During 1975 and 1976, Indonesia's military forces seized control and
Indonesia annexed East Timor, a move the United Nations never
recognized. U.S. policy makers at that time decided to accept
Indonesia's incorporation of East Timor as an accomplished fact
without accepting the de jure incorporation of East Timor into
Indonesia. They judged that nothing the United States or the world was
prepared to do at that time could change the situation.
The United States did, however, continue an ongoing dialogue with the
Indonesian Government designed to promote the well being of the people
of East Timor. It also supported discussions between Indonesia and
Portugal under the auspices of the United Nations Secretary General,
as mandated by the UN General Assembly in 1982.
In addition, the United States provided direct assistance to the
people of East Timor through the U.S. Agency for International
Development (USAID). In the late 1980s, USAID provided more than twice
as many project dollars to East Timor on a per capita basis as to the
rest of Indonesia. The Indonesian Government funneled substantial
monies into the province as well.
Political unrest in East Timor persisted and, in January 1999, the
Indonesian Government agreed to a UN-sponsored vote which would allow
the people of East Timor to choose, in effect, between autonomy within
Indonesia and independence. The United States strongly supported the
UN effort.
On August 30, the East Timorese people voted overwhelmingly for
independence.
Although the vote itself was conducted peacefully, in reaction to the
results, pro-integrationist militias rampaged through cities and towns
in East Timor. Even the offices of the United Nations and those of
non-governmental organizations were plundered.
Hundreds of civilians reportedly were killed and more than 350,000
East Timorese were displaced from their homes. Some fled to the
surrounding hills and jungles; others went to West Timor.
The Clinton Administration has repeatedly and strongly condemned the
violence in East Timor and is supporting and participating in
international peacekeeping efforts led by Australian troops, providing
technical, logistical and other resources.
The U.S. Government has also responded by providing $10 million
dollars in relief assistance to East Timor. On September 29, it
announced an additional $5.1 million in humanitarian aid.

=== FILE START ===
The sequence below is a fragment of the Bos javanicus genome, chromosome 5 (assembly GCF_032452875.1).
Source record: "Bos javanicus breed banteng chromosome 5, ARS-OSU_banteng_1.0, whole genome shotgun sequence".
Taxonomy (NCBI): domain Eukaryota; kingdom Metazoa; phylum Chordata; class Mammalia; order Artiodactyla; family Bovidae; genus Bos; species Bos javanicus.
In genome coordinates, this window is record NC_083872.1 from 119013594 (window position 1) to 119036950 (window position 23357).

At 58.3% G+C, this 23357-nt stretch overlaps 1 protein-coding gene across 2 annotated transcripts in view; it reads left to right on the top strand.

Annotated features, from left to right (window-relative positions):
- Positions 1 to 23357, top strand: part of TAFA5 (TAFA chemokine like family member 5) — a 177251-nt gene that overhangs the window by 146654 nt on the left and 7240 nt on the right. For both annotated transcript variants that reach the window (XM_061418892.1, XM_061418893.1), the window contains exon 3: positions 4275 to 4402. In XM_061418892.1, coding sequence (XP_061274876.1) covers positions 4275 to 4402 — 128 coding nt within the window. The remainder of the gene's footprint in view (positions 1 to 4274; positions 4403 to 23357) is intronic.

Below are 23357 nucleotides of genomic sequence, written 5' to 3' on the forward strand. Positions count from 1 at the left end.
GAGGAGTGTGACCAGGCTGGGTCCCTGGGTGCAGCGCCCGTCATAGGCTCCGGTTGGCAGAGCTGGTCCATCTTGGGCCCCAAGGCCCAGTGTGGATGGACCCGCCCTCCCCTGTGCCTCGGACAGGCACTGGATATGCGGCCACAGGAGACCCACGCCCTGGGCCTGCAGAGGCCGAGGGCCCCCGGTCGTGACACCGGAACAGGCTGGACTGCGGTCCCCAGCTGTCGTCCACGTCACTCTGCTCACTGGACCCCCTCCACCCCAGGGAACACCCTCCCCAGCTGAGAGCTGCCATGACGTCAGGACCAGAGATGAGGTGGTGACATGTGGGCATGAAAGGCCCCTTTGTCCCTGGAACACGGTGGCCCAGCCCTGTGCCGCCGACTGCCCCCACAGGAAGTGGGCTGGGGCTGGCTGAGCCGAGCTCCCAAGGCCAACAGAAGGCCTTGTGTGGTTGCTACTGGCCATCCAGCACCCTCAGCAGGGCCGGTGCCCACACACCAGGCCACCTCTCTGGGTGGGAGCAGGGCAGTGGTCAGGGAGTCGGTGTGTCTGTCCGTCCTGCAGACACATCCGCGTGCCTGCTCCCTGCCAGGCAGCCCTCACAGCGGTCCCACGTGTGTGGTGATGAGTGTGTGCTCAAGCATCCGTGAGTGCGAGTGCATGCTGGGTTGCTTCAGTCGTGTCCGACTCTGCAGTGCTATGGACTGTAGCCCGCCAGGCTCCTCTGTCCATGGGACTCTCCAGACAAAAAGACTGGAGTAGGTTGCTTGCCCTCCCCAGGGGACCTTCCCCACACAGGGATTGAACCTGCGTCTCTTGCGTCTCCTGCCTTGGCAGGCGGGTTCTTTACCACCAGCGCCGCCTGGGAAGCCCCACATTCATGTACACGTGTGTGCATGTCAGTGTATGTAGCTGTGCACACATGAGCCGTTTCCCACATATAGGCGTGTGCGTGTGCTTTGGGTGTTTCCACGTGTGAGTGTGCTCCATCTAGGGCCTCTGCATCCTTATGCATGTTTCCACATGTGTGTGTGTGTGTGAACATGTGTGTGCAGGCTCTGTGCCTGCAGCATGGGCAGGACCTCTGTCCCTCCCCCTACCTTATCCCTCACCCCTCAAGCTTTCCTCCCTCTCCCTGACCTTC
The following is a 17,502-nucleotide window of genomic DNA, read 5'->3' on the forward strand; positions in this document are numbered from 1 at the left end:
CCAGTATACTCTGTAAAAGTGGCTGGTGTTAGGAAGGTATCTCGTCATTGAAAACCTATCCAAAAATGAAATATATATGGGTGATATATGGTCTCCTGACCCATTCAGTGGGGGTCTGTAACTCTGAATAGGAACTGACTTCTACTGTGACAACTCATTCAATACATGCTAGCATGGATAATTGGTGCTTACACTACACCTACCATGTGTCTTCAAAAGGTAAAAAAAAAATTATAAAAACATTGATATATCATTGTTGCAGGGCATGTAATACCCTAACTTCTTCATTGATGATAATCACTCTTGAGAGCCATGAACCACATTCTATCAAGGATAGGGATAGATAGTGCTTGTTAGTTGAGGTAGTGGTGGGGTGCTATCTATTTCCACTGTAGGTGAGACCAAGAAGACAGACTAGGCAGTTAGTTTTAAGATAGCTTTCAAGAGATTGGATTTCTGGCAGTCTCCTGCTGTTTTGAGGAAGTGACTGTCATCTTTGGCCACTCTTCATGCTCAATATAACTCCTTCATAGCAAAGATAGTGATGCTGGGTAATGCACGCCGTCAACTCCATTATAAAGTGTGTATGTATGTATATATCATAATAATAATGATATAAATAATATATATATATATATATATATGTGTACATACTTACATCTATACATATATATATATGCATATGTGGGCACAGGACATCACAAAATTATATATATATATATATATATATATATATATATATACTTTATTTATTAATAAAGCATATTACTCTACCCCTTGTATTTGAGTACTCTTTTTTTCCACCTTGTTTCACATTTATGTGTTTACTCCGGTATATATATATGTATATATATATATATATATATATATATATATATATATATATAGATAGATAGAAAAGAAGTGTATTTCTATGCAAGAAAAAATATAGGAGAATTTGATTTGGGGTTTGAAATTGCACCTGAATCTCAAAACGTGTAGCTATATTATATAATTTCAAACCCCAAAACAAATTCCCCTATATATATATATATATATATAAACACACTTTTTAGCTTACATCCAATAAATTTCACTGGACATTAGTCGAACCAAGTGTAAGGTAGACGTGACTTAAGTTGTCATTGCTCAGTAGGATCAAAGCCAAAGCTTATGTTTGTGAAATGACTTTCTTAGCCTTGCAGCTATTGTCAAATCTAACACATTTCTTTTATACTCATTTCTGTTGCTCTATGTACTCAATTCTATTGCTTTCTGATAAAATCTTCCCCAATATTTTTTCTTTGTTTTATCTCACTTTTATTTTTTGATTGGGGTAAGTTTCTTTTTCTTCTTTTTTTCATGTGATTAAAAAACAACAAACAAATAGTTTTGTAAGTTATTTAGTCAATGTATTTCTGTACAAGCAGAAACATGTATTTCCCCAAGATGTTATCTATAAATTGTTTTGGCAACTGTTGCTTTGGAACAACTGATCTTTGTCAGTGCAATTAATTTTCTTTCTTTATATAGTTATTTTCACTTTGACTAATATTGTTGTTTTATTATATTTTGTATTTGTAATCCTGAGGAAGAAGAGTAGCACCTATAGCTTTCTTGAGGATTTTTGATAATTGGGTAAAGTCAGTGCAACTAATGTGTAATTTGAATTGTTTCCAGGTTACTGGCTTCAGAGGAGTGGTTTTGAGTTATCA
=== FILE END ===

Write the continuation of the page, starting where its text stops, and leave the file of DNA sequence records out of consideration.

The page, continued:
During her visit to Jakarta in March 1999, Secretary of State
Madeleine Albright told Indonesian officials that "there is a burden
on the military and police to preserve stability without engaging in
human rights abuses that serve, over time, to provoke new
instability...."
In public remarks delivered September 26 after her meeting in New York
with East Timorese Independence Leader Xanana Gusmao, Albright
expressed concern about credible reports that East Timorese are being
forcibly relocated from West Timor to other locations in Indonesia.
The Indonesian Government and its armed forces, she said, must
understand that the fate of East Timorese living throughout Indonesia
"is as important to the United States policy as what happens in east
Timor itself."
The United States, Albright said, expects the Indonesian government to
allow East Timorese to return home and to allow international
peacekeepers to complete their mission of stabilizing the area.
Collusion between the Indonesian military and anti-independence
militia groups must end, she said, and the militias "must not be
permitted to either threaten displaced persons or to wage an
insurgency campaign against East Timor."
U.S.-Indonesian relations, Albright said, "cannot return to what has
been considered a normal basis" until the issues of East Timor have
been resolved, but the United States continues to work with the
international community and the Indonesian Government to aid East
Timorese and to establish peace.
[The Washington File is a product of the Office of International
Information Programs, U.S. Department of State.]